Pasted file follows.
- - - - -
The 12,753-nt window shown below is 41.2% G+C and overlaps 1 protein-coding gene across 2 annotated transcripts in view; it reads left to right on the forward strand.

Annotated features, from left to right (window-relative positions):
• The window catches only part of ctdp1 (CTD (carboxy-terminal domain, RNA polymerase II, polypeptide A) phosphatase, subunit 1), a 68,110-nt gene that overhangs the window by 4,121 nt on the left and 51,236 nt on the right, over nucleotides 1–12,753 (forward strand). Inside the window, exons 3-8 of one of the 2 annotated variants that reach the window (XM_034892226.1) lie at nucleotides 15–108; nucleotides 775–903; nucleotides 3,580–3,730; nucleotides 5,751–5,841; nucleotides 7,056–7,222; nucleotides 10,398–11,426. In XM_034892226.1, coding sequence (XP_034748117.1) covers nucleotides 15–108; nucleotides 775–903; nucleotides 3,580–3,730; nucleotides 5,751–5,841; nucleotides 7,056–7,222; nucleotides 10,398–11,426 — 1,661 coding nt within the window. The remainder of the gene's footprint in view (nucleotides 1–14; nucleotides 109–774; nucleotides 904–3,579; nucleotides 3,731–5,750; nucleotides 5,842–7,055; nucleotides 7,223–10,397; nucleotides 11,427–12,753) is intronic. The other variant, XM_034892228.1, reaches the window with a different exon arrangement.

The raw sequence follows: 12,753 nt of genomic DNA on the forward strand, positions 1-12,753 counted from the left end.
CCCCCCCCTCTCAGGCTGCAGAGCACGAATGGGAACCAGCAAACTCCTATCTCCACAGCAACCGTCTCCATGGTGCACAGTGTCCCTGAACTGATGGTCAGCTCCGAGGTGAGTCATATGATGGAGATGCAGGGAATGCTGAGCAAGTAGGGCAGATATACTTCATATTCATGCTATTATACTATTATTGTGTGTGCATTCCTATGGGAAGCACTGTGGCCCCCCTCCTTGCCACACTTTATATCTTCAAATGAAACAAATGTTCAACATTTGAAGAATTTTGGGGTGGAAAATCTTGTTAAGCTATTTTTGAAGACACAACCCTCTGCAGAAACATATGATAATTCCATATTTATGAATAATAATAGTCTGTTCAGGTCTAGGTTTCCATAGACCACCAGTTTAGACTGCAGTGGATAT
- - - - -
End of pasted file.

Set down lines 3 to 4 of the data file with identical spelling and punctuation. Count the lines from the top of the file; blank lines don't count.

• The window catches only part of ctdp1 (CTD (carboxy-terminal domain, RNA polymerase II, polypeptide A) phosphatase, subunit 1), a 68,110-nt gene that overhangs the window by 4,121 nt on the left and 51,236 nt on the right, over nucleotides 1–12,753 (forward strand). Inside the window, exons 3-8 of one of the 2 annotated variants that reach the window (XM_034892226.1) lie at nucleotides 15–108; nucleotides 775–903; nucleotides 3,580–3,730; nucleotides 5,751–5,841; nucleotides 7,056–7,222; nucleotides 10,398–11,426. In XM_034892226.1, coding sequence (XP_034748117.1) covers nucleotides 15–108; nucleotides 775–903; nucleotides 3,580–3,730; nucleotides 5,751–5,841; nucleotides 7,056–7,222; nucleotides 10,398–11,426 — 1,661 coding nt within the window. The remainder of the gene's footprint in view (nucleotides 1–14; nucleotides 109–774; nucleotides 904–3,579; nucleotides 3,731–5,750; nucleotides 5,842–7,055; nucleotides 7,223–10,397; nucleotides 11,427–12,753) is intronic. The other variant, XM_034892228.1, reaches the window with a different exon arrangement.

The raw sequence follows: 12,753 nt of genomic DNA on the forward strand, positions 1-12,753 counted from the left end.